Men may be the hunters and gatherers, but it is the mothers who cut the crusts off the sandwiches and make sure that everyone has exactly the same number of cookies.  Mothers can spend 12 hours in the warzone with toddlers, but when Dad walks in, he gets all of the attention. Motherhood is not always fair, sometimes fierce, often fractured, but it is an elemental love so deep and strong, that we persevere.

My mother gave each of us the legacy of family through stories, journals and photographs that she has researched, collected and created for us to acknowledge and remember family members that we did not get to meet face-to-face.  She grew up without grandparents, aunts, uncles or cousins and therefore worked very hard to make memories, create family occasions, and document them with pictures and souvenirs.  We grew up with developing fluid in our veins. We knew that if it happened, Mom had a photo of it.  We have had more “natural” posed photographs than some, but we knew it was, and still is, done with love.

The oral history that passes from mother to child brings our ancestors to life. It creates memories and journeys to share with our own children. It is a reminder that mothers will do what they have to do in order to care for their families, and others, in a world that does not always stop to notice.

My great grandparents had to move from one country in Europe to another in order to find work and financially support their growing family.  My great grandfather went ahead to seek work, while my great grandmother waited in another country with my grandmother and her brother.  She waited until my great grandfather was settled and he was ready for them to reunite.  Each European country was tied up in its own borders, paperwork and bureaucracy.  It might be necessary to move families, but they did not make it easy and did not want to take in immigrants to swell the ranks of the social services.  My great grandmother did not let one such border crossing officer utilize his power to keep her from entering the country and beginning a new life with her family.  She was told that the paperwork was not cleared and that she could not enter the country. So, like the clever, strong woman that she was, she told her children to sit down and wait at the crossing, with the nice border patrol, while she went to find her husband and clear up any misunderstanding with the necessary documentation.

My great grandmother was allowed to enter with her family and belongings.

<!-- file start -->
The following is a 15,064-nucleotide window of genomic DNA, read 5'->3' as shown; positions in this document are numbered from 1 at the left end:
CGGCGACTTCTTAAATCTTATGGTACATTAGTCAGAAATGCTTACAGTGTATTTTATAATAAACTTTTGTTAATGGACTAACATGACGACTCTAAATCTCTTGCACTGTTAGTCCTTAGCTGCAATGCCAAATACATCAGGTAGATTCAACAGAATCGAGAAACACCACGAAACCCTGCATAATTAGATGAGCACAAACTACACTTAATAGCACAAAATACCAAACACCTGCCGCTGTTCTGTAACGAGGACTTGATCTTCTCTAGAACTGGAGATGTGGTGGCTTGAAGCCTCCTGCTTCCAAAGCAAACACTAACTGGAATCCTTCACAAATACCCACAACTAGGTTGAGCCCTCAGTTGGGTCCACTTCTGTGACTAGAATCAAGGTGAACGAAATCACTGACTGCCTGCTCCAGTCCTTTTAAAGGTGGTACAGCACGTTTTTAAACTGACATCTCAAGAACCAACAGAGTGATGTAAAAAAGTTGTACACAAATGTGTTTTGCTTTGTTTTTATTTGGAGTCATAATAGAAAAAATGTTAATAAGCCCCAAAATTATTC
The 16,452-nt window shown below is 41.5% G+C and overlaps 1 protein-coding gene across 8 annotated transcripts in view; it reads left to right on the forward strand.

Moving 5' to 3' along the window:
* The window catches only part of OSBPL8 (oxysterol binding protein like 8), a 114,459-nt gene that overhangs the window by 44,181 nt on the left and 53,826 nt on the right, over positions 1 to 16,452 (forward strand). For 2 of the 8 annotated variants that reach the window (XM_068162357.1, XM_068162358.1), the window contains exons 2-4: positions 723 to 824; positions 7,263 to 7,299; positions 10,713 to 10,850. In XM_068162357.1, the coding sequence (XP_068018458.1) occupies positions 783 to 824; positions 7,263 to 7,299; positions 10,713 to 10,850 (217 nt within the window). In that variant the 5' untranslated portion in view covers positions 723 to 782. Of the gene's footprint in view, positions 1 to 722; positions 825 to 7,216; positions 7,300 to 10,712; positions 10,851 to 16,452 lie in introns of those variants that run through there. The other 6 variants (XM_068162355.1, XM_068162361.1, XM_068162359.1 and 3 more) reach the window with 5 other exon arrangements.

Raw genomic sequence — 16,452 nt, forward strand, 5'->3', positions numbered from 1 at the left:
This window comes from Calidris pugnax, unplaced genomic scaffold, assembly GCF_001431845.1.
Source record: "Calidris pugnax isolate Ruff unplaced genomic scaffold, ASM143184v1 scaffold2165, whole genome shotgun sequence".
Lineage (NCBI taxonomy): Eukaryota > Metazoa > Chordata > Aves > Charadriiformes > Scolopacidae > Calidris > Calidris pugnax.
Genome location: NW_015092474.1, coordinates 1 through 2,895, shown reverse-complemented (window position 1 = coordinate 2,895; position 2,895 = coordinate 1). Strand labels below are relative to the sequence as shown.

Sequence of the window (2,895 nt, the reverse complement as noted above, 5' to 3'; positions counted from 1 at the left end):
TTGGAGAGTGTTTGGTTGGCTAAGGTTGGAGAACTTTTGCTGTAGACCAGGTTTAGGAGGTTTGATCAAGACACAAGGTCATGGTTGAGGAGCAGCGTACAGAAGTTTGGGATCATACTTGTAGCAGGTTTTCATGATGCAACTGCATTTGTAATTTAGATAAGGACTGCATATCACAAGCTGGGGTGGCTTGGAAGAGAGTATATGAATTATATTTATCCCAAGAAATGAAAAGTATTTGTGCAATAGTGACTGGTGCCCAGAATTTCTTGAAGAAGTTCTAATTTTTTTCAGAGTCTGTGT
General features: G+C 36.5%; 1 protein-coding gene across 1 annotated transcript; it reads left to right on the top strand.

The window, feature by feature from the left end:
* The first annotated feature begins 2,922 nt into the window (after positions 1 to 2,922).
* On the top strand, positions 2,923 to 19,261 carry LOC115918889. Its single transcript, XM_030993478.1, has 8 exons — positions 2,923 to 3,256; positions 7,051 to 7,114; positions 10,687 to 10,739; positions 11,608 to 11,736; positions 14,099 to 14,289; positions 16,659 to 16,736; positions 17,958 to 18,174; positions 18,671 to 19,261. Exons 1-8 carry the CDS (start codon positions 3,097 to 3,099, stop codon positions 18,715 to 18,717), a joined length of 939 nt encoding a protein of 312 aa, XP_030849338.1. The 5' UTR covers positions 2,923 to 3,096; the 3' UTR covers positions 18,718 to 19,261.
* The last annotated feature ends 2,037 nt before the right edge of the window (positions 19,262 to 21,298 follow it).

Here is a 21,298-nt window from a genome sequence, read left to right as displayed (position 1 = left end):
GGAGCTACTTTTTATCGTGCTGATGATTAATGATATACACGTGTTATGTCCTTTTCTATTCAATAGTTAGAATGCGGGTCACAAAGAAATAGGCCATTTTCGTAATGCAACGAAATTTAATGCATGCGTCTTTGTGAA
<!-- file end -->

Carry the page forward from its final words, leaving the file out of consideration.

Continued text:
My grandmother was very frugal, as was my grandfather, who carefully measured each portion and calculated every penny of their combined paychecks. In the 1950’s, my grandparents traveled to Europe, by ship, with my mother and her brother to see what was left of the lives that they had been forced to flee.  There simply was not enough disposable income for lavish meals after the expense of the tickets and the limited income they were careful to protect.  Grandma traveled with a large black purse, a seemingly bottomless trapezoid, which opened and closed with a clicking snap.  She carefully planned for their modest needs and traveled with cans of tuna.  At each restaurant where they were able to eat, the bread basket was placed on the table along with the cutlery and linens.  Each time that the waiter turned around, Grandma would swoop the entire contents of the bread basket into her large black purse, and pleasantly request more rolls.  The family dined on tuna sandwiches throughout their journey.

My mother, undaunted by her own strict and occasionally domineering mother, was unfazed at times when she sought independence.  As a teenager living in New York, my mother dreamed of cozy cottages and country climes.  She had seen a wooden rocking chair and wanted to purchase it for her room.  My grandmother felt it was unnecessary and impractical in their modest-sized apartment.  My mother was told that she could not get it. Those are fighting words for my mother.  She purchased that chair and brought it home, remarkably, on the New York subway system.  Through many incarnations, and paint colors, that rocking chair has traveled through several moves across the country and today sits in her home office.

My mother does things on her own timetable and doesn’t let the seemingly impossible stop her. Where I am punctual, my mother found the concept of time to be more fluid. If we were supposed to be somewhere in five minutes, that was enough time for her to put on nail polish before we headed into the car.

When I was a teenager, my family moved to New Orleans for a number of years. Mom and Dad had to acclimate to the weather, so hot and humid compared to our New England winters, and become accustomed to a brand new way of life.  Both of my parents worked and had to figure out how to maneuver in their new environment while trying to find their way around the city.  In the days before Mapquest, and the difficulty in driving in the city while holding a large paper map, it was necessary to remember the minimum number of routes to arrive at your destination. On one shopping excursion, my mother had missed her turn and did not know another way to get back to the Mall.  As I was a teenager, fresh from driving lessons and my license still warm, I told my mother that the sign said “No Left Turns.”  My mother’s steely reply:  “Wanna Bet?”

How can we turn out any other way than strong, determined, caring, and possessing a wit and absurd sense of humor?

We are teachers, doctors, cooks, and personal shoppers. We are chauffeurs, social planners, bankers, and the butt of jokes.  We are tired, despairing, frustrated, elated and proud. We can be examples or warnings.  We are mental health counselors on call 24 hours a day. But wherever we are, and wherever they are, we are forever Mothers.

~~~~~~~~~~~~~~~~~~~~~~~~~~~~~~~~~~~~~~~~~~~~~~~~~~~~~~~~~~~~~~~~~~~~~~
Thank you for stopping by! It means more than you know.  I miss you Mom.
~~~~~~~~~~~~~~~~~~~~~~~~~~~~~~~~~~~~~~~~~~~~~~~~~~~~~~~~~~

%d bloggers like this: